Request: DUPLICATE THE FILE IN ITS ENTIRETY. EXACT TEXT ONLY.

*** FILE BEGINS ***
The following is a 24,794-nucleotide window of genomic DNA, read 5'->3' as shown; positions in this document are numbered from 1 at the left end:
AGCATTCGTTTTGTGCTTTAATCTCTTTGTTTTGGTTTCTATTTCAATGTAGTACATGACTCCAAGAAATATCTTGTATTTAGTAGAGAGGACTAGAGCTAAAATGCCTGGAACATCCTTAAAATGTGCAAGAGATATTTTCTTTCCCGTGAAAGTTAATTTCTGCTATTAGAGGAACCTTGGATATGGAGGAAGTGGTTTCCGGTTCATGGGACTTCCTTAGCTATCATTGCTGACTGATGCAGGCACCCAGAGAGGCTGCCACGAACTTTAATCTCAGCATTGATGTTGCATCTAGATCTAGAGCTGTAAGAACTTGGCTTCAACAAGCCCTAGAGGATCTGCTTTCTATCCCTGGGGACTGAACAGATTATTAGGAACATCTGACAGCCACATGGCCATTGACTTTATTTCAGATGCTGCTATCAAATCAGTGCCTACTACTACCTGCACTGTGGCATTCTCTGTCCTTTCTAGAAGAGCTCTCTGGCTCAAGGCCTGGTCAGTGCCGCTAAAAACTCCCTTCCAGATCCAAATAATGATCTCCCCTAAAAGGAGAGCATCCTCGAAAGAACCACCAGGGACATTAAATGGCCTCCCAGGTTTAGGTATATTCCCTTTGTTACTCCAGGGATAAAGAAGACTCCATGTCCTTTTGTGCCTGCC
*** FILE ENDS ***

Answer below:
The following is a 24,794-nucleotide window of genomic DNA, read 5'->3' as shown; positions in this document are numbered from 1 at the left end:
AGCATTCGTTTTGTGCTTTAATCTCTTTGTTTTGGTTTCTATTTCAATGTAGTACATGACTCCAAGAAATATCTTGTATTTAGTAGAGAGGACTAGAGCTAAAATGCCTGGAACATCCTTAAAATGTGCAAGAGATATTTTCTTTCCCGTGAAAGTTAATTTCTGCTATTAGAGGAACCTTGGATATGGAGGAAGTGGTTTCCGGTTCATGGGACTTCCTTAGCTATCATTGCTGACTGATGCAGGCACCCAGAGAGGCTGCCACGAACTTTAATCTCAGCATTGATGTTGCATCTAGATCTAGAGCTGTAAGAACTTGGCTTCAACAAGCCCTAGAGGATCTGCTTTCTATCCCTGGGGACTGAACAGATTATTAGGAACATCTGACAGCCACATGGCCATTGACTTTATTTCAGATGCTGCTATCAAATCAGTGCCTACTACTACCTGCACTGTGGCATTCTCTGTCCTTTCTAGAAGAGCTCTCTGGCTCAAGGCCTGGTCAGTGCCGCTAAAAACTCCCTTCCAGATCCAAATAATGATCTCCCCTAAAAGGAGAGCATCCTCGAAAGAACCACCAGGGACATTAAATGGCCTCCCAGGTTTAGGTATATTCCCTTTGTTACTCCAGGGATAAAGAAGACTCCATGTCCTTTTGTGCCTGCC